Once you know that divorce is in your future, it’s essential to keep a close eye on the marital assets that you will be splitting with your spouse. People can (and unfortunately sometimes do) engage in what’s called the “dissipation of assets.” It occurs when a spouse intentionally wastes or squanders marital assets to lessen the amount their husband or wife will get in the divorce settlement. Typically this is done out of malice or spite and by a person who can afford to throw away money. Often they have a high income that they’ll continue to have after the divorce while their spouse doesn’t.
Watching the accounts and credit card activity is a good way to spot this activity. If you’re seeing a lot of account withdrawals or credit card cash advances, that can be a warning sign. If you’re seeing large purchases at retailers or large debit card or credit card activity at obscure entities like “ABC Enterprises,” you may be wise to check those out.
Note that to be considered “dissipation of assets,” the spending needs to be 1) substantial, 2) frivolous and 3) unusual. If your spouse is just continuing their usual practice of throwing away money on things they don’t need, that may not qualify.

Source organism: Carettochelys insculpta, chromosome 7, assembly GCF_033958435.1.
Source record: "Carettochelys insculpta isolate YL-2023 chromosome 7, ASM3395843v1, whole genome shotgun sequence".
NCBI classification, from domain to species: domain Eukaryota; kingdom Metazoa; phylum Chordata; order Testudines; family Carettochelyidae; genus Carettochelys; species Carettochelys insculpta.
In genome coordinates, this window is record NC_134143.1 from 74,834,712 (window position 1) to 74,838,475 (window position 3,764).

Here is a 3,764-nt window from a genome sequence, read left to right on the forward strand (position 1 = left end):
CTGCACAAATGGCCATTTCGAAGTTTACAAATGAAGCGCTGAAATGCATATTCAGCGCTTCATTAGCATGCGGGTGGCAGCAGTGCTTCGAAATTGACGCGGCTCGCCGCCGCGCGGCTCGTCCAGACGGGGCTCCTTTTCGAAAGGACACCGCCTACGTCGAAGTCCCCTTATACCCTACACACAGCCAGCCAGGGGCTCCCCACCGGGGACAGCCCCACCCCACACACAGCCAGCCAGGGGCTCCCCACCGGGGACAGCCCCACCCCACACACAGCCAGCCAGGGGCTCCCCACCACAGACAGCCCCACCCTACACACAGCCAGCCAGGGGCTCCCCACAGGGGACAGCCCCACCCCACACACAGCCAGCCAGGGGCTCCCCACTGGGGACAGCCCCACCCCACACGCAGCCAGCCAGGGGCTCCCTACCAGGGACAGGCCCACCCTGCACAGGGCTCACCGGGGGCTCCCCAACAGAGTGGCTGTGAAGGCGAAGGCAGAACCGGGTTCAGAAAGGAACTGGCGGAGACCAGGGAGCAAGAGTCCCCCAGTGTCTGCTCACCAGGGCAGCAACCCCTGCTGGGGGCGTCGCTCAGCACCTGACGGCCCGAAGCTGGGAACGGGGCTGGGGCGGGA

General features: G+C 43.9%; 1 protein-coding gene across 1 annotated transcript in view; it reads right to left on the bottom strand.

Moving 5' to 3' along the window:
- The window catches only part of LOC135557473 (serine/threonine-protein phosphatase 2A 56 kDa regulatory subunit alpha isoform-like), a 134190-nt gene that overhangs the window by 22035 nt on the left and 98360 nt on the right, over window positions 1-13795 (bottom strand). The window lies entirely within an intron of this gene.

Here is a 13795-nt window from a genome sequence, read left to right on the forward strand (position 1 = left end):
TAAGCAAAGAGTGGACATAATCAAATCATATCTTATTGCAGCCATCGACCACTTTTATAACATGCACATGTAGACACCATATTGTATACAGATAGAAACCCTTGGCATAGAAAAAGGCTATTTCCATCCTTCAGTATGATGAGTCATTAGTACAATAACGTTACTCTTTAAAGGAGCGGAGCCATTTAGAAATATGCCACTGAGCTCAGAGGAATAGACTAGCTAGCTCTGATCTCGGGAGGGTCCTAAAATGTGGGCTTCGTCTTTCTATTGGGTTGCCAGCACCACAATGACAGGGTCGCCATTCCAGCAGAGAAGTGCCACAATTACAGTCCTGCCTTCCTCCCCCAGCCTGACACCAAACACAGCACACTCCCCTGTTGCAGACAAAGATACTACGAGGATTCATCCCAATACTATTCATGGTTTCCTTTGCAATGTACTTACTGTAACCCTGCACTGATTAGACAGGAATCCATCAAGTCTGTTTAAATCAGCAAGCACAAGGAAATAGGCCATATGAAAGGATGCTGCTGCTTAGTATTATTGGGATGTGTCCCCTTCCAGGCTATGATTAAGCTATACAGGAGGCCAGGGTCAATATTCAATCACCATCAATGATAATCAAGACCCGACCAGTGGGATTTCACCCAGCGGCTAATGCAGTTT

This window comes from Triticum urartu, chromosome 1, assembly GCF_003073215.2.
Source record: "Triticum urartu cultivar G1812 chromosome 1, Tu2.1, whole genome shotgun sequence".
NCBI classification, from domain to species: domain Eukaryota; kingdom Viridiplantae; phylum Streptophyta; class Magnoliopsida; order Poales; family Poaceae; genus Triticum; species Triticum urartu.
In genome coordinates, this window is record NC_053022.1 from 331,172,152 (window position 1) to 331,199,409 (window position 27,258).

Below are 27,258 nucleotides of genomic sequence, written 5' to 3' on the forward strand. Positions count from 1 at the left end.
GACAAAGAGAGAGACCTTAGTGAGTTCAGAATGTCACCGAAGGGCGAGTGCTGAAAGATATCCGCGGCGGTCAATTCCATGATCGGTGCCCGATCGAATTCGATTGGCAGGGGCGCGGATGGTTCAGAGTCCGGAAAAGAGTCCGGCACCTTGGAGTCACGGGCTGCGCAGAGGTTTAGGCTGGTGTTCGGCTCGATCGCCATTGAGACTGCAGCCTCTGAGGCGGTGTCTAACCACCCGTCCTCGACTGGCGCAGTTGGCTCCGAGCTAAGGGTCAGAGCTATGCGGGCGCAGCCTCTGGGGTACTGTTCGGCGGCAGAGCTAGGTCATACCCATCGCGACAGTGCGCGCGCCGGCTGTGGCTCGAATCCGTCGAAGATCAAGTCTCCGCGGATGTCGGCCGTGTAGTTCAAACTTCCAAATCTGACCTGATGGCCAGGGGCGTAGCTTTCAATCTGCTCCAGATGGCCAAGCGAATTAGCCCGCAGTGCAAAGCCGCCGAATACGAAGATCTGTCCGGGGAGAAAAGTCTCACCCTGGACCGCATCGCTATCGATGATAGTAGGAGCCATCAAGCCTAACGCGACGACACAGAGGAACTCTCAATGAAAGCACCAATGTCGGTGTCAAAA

However, there are other, less obvious ways that people can hide or move assets to keep them from their spouse in the divorce. If your spouse owns a business, has accounts overseas or has a friend or relative willing to “borrow” some money from them, they may be able to hide or move substantial amounts. If you believe that’s a possibility, it may be wise to call in a forensic accountant who can find or recognize activity that you wouldn’t be able to.
Securing your financial future is one of the most important goals of just about anyone who gets divorced. If you believe your spouse is endangering yours, talk with your attorney about what you can do to minimize the damage.